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Matthew F. Pleasants to T. Sweeney, 9 April 1868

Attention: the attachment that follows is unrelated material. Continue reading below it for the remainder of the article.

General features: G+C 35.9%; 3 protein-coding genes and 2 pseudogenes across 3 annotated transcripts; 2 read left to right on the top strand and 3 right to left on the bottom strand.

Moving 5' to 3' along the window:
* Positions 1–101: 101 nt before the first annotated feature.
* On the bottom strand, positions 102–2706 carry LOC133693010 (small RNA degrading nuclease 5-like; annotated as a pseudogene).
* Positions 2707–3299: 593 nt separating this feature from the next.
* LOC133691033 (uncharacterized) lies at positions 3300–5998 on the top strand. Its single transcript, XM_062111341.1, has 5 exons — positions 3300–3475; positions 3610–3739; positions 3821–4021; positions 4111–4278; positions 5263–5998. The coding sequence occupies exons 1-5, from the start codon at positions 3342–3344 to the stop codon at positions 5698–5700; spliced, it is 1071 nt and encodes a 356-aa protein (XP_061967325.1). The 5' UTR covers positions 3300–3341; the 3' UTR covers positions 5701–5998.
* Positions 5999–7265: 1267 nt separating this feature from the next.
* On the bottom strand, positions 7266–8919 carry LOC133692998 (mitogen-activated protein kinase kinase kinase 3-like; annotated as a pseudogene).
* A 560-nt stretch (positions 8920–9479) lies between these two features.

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April 9, 1868. T. Sweeney, Esq. Wheeling, West Va. Sir: I am directed by the Attorney General, ad interim to say, that, as at present advised, he cannot consent to the dismissal of the case of the steamboat Frolic. This is one of a large number of cases in the Supreme Court under the Act of August 6, 1861. Several of them have been argued and submitted to the Court. It was hoped that the Court would lay down some principle for the guidance of this office,—but finding the cases of some difficulty, they were continued by the Court to the next term.—If the Frolic is dismissed, the same disposition would be made of the other cases—and this the Attorney General is not willing to recommend. In respect to the interest of Captain Goodwin, no difficulty is perceived. The trouble is in regard to the interest of the other coöwner, who, according to the testimony, in January, 1862, while New Orleans was in rebel occupation, deliberately left a loyal state, returned to New Orleans, and employed his boat in the rebel service. It is not perceived that Captain Goodwin is to blame for this, but it is equally difficult to see how the other owner can be acquitted of blame. If you have any thing to submit further, the present determination does not preclude its submission to this office. Very respectfully yours, M. F. Pleasants, Chief Clerk.
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